Coronavirus rules are not always consistent or fair, a Cabinet minister admitted, as he defended exemptions which will allow officials from European football’s ruling body to avoid quarantine rules.
The law has been changed to allow senior figures from Uefa and national sides to attend games at Wembley, despite self-isolation requirements for people visiting England.
Environment Secretary George Eustice said it was possible to loosen the rules for “limited events” but that a wider relaxation would have to wait.
Mr Eustice was questioned about the move to allow visiting officials to attend the semi-finals and final of the tournament at Wembley, which comes at a time when some schools banned parents from attending sports days.
He told ITV’s Good Morning Britain: “The judgment we are making on all of these things – bear in mind these are all draconian restrictions, we want to remove them all as soon as we can – but there is a difference in magnitude between finding a way to facilitate a single event, a big sporting event that a lot of people are interested in and want to follow, and making a change that affects the whole population and would affect things in thousands of schools.
“I’ve got a young daughter as well, we all want to see a return to people being able to attend sports days.
“But at the moment it’s really about the magnitude of scale – it’s one thing to do something to try to facilitate a single sporting event, it is different to make a change right across the whole of society, although we do want to do that as soon as we are able to.”
Mr Eustice added: “It is inevitably the case that once you start removing some of these rules as you come out of lockdown, some of the ones that are left look inconsistent.
“We have never pretended that in introducing these draconian rules they are entirely fair in every case or entirely consistent in every case.
“What we have always done is try to keep in place restrictions that will dampen the spread of the virus.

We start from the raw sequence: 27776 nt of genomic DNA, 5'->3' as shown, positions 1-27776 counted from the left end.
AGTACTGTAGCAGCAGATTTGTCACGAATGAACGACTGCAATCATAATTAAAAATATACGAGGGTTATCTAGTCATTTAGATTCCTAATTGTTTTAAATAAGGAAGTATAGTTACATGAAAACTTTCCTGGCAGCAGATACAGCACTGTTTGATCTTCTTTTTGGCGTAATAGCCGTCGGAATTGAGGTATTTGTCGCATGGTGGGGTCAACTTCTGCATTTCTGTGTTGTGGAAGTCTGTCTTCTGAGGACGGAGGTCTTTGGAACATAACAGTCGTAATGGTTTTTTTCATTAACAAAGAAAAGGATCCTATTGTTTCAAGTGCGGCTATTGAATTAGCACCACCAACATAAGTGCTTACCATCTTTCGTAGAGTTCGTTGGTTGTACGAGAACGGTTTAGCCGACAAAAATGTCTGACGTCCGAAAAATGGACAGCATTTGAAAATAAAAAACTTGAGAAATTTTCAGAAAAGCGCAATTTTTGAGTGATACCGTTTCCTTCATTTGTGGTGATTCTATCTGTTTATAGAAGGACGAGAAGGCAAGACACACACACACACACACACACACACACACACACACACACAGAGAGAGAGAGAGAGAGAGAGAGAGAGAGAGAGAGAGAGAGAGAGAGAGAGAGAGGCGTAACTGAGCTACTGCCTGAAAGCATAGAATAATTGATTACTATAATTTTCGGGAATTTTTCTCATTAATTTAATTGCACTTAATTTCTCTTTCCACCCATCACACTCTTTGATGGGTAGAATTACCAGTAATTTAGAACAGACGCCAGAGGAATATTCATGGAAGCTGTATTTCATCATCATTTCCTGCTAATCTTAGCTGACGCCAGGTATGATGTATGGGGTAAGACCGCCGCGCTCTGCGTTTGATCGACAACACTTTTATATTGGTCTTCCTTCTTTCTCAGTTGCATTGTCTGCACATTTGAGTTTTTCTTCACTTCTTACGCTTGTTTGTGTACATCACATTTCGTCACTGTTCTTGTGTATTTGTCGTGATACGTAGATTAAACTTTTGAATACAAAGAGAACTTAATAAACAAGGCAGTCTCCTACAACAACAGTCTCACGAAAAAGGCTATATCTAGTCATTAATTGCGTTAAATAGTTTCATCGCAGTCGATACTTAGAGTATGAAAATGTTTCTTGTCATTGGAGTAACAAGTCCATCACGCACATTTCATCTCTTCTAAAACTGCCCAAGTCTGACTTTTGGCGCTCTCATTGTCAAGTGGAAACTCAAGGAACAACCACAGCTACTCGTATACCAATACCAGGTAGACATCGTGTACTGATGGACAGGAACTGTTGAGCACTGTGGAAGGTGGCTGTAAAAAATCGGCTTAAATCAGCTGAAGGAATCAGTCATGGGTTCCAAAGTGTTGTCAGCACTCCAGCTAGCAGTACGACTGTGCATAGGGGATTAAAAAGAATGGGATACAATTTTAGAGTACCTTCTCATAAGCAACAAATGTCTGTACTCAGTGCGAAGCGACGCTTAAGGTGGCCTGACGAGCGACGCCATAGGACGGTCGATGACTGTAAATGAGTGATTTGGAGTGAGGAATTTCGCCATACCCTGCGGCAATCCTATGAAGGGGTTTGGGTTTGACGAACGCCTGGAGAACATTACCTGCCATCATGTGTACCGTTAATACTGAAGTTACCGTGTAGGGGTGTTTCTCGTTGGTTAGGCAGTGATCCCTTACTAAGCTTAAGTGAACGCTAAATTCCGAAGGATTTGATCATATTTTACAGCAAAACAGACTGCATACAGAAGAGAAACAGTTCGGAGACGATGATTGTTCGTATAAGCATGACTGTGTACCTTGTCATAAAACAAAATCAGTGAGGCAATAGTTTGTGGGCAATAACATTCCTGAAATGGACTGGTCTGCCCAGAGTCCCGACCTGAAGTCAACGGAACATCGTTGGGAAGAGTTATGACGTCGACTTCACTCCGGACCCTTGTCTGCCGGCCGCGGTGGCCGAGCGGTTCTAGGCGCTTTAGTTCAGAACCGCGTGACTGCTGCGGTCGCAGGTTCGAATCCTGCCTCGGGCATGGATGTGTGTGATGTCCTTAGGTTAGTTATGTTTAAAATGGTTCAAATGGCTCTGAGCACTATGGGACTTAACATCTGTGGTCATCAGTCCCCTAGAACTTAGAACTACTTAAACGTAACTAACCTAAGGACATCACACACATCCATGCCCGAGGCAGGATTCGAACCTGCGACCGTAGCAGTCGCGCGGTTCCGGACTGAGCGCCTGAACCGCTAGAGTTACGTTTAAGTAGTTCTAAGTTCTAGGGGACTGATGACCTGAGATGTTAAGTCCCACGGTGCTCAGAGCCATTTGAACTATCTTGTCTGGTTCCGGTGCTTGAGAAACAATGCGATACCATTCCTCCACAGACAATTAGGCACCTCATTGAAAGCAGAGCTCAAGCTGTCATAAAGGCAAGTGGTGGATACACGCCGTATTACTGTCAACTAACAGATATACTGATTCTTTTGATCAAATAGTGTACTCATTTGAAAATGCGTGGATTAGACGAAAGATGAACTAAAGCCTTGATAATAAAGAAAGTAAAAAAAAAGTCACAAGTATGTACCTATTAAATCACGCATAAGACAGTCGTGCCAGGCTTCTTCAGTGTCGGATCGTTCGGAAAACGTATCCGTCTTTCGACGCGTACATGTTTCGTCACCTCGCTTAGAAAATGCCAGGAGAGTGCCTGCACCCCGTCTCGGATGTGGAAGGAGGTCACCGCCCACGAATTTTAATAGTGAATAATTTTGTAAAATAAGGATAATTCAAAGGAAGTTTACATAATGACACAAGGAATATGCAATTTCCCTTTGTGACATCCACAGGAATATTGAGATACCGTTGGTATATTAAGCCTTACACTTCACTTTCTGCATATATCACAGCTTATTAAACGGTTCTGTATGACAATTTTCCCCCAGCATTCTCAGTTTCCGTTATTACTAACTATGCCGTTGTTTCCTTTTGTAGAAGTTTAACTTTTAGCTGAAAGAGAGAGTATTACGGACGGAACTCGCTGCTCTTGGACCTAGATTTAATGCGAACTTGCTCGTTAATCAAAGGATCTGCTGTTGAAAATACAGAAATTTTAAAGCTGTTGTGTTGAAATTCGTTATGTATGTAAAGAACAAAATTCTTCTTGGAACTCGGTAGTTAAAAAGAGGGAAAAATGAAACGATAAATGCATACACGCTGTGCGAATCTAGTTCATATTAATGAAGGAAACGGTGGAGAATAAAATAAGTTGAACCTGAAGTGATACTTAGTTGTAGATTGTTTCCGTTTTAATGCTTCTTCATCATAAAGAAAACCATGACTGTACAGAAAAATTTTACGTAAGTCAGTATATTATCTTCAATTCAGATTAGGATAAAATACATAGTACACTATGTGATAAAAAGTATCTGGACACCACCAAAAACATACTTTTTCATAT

“That means there are occasions, if it affects the whole community, where we will be trying to exercise caution.
“There’s a difference in that between making an exception for a small, single event.”
Shadow culture secretary Jo Stevens said: “Once again with the Conservatives, it is one rule if you have the Prime Minister on speed dial and another for the rest of us.
“It was the passion of football fans that saw off the threat of the European Super League and it is fans who are facing restrictions on travel and in stadiums.
“Football should be for the people. Instead of caving in to pressure from Uefa bigwigs, the Tories should stand up to them, say they’re not welcome and open up their tickets to fans.”
Why are you treating them better than parents who want to watch their children's sports days?@susannareid100 challenges Environment Secretary George Eustice on why UEFA VIPs are exempt from some restrictions but parent spectators are still limited at school sports days. pic.twitter.com/6y8LMo52C9— Good Morning Britain (@GMB) June 24, 2021
UEFA, rejected host city Munich’s plans to display rainbow colours during a match between Germany and Hungary at the European Championship on Wednesday evening.
“Hate, intolerance and discrimination have no place in our Union. That’s why, today and every day, we stand for diversity and LGBTI equality so that our future generations can grow up in a Europe of equality and respect,” several EU leaders wrote in coordinated messages on Twitter.
Many attached a letter to their tweets addressed to European Council President, Charles Michel, who will host their summit in Brussels later on Thursday, as well as European Commission President, Ursula von der Leyen, and UN Secretary-General, Antonio Guterres, who will also take part in the meeting.
“In light of threats against fundamental rights and, in particular, the principle of non-discrimination on grounds of sexual orientation, we express our attachment to our common fundamental values, enshrined in Article 2 of the Treaty of the European Union,” the letter said.
“Respect and tolerance are at the core of the European project. We are committed to carry on with this effort, making sure that future European generations grow up in an atmosphere of equality and respect,” said the letter, signed by the leaders of France, Germany, Italy and Spain, among others.